Quantum correlations, i.e. entanglement, appears in many natural and experimental physical situations and is an ingredient in quantum computation. Their appearance marks the establishment of a qualitatively different behaviour - be it a new phase, such as a BEC, or a resource for impossible computations. I will give an overview of a range of contexts where entanglement plays such a role. Finally, I will discuss claims that quantum correlations lead to a violation of the second law of thermodynamics and with it Landauer's erasure principle. I will argue why these claims are erroneous and show how a consistent treatment of correlations in this thermodynamical context resolves the paradoxical situation.

A single point-like detector can be used to determine absolute acceleration by local measurements on a quantum field. To show this, we consider two kinematically indistinguishable scenarios: an inertial observer, Bob, measuring the field of an uniformly accelerated cavity, and his non-inertial twin Rob accelerating and making measurements in a stationary cavity. We find that these scenarios can be distinguished in the non-relativistic regime only by measurements on highly excited massive fields, allowing one to detect non-inertialness of the reference frame.

If nonlocality is to be inferred from a violation of a Bell inequality, an important assumption is that the measurement settings are freely chosen by the observers, or alternatively, that they are random and uncorrelated with the hypothetical local variables. I will examine the case where this assumption is weakened, so that measurement settings and local variables are at least partially correlated. It turns out that there is a connection between this type of model and models which reproduce nonlocal correlations by allowing classical communication between the distant parties. Exploiting this connection, I show that, with Bob's choice completely independent, if the correlation between Alice's choice and the local variables is just a single bit (of mutual information), then all correlations obtained from projective measurements on a singlet can be reproduced by local means.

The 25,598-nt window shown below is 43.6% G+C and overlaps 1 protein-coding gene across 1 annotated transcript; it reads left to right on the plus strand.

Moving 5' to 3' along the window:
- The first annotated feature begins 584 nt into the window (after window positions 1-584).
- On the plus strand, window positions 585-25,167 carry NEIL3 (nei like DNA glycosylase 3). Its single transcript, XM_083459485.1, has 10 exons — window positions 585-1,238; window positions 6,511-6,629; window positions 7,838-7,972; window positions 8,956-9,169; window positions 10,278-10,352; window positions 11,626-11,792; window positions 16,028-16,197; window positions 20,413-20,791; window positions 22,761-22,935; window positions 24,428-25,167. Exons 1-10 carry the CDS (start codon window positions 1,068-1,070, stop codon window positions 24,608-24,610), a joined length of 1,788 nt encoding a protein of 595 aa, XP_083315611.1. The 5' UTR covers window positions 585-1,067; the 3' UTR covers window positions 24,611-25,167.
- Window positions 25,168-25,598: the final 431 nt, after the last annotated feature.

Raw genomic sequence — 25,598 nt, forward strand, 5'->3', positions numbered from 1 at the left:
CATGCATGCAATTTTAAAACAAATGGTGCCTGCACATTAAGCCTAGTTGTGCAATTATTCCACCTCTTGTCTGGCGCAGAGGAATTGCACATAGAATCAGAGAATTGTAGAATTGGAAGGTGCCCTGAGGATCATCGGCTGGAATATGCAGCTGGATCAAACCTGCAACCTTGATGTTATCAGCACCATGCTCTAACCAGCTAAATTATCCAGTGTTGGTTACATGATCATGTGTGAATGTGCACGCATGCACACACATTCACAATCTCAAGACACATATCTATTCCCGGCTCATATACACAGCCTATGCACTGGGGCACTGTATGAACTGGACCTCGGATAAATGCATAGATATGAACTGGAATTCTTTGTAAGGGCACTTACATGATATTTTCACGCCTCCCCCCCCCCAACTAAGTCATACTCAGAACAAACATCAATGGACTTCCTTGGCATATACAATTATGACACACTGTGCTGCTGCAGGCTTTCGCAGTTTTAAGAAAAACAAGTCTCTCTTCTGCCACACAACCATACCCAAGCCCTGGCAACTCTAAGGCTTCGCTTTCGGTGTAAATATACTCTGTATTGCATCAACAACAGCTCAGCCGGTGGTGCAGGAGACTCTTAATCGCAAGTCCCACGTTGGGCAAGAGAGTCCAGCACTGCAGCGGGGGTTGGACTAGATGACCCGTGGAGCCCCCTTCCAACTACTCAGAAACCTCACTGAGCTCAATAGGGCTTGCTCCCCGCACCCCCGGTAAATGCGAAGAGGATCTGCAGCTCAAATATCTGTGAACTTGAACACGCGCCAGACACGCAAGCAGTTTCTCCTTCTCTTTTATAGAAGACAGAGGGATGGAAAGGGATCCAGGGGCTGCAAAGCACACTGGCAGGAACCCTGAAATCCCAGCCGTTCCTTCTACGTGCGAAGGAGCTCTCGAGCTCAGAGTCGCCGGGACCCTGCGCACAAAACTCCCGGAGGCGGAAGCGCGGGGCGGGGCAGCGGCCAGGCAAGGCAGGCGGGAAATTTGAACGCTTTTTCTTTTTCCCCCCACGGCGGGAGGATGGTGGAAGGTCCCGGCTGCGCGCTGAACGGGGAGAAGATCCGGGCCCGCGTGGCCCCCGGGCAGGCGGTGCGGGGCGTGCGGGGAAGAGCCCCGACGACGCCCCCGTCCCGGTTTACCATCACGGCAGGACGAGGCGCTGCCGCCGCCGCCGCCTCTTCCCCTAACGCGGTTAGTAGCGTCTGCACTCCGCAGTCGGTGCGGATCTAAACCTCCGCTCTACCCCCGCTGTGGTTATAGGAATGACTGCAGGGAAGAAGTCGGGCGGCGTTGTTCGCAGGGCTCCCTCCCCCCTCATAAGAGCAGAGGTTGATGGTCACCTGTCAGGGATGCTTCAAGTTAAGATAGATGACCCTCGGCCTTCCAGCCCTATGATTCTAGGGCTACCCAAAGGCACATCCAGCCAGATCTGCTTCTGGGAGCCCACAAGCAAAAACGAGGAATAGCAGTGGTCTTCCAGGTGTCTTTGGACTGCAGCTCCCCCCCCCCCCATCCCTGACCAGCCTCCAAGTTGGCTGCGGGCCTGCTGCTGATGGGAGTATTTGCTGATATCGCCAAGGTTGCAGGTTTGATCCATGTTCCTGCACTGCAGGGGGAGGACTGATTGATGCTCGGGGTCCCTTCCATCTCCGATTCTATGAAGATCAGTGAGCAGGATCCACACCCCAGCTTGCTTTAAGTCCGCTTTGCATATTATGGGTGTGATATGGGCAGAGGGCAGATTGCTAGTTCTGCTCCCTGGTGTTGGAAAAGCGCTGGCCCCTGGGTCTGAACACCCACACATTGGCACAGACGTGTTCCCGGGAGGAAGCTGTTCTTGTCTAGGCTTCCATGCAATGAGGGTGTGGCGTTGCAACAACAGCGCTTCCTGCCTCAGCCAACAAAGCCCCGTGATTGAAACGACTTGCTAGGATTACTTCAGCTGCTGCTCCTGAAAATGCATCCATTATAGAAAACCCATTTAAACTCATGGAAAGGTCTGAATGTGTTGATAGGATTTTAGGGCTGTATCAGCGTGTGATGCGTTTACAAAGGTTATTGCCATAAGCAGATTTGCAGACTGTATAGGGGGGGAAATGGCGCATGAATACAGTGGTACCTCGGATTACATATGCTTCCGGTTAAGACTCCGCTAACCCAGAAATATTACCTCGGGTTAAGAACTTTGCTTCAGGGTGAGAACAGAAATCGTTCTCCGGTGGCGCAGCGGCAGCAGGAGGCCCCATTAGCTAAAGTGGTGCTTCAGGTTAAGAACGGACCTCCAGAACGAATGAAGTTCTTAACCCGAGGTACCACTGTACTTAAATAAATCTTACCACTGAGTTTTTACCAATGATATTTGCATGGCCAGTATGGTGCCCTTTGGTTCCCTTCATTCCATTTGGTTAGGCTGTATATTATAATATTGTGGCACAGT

Complex networks are structurally disordered systems that often display clustering behavior. The emergent clusters, also known as communities, consist of nodes that are more connected among themselves than they are connected with the rest of the network. Analyzing community structure is an important problem in network theory, with numerous applications in different fields. In this talk I explain how the evolution of a continuous-time quantum random walk on a complex network can be used to perform community detection.

A proposal for singlet-triplet spin measurement is introduced through exploiting the non-dissipative dynamics of a pair of electrons in a large square quantum dot followed by a single charge detection. It is shown that this may be used for entanglement swapping and teleportation. The method is also used to generate the AKLT ground state, a further resource for quantum computation. We justify, and derive analytic results for, an effective charge-spin Hamiltonian which is valid over a wide range of parameters and agrees well with exact numerical results of a realistic effective-mass model. Our analysis also indicates that the method is robust to choice of dot-size and initialization errors, as well as decoherence introduced by the hyperfine interaction.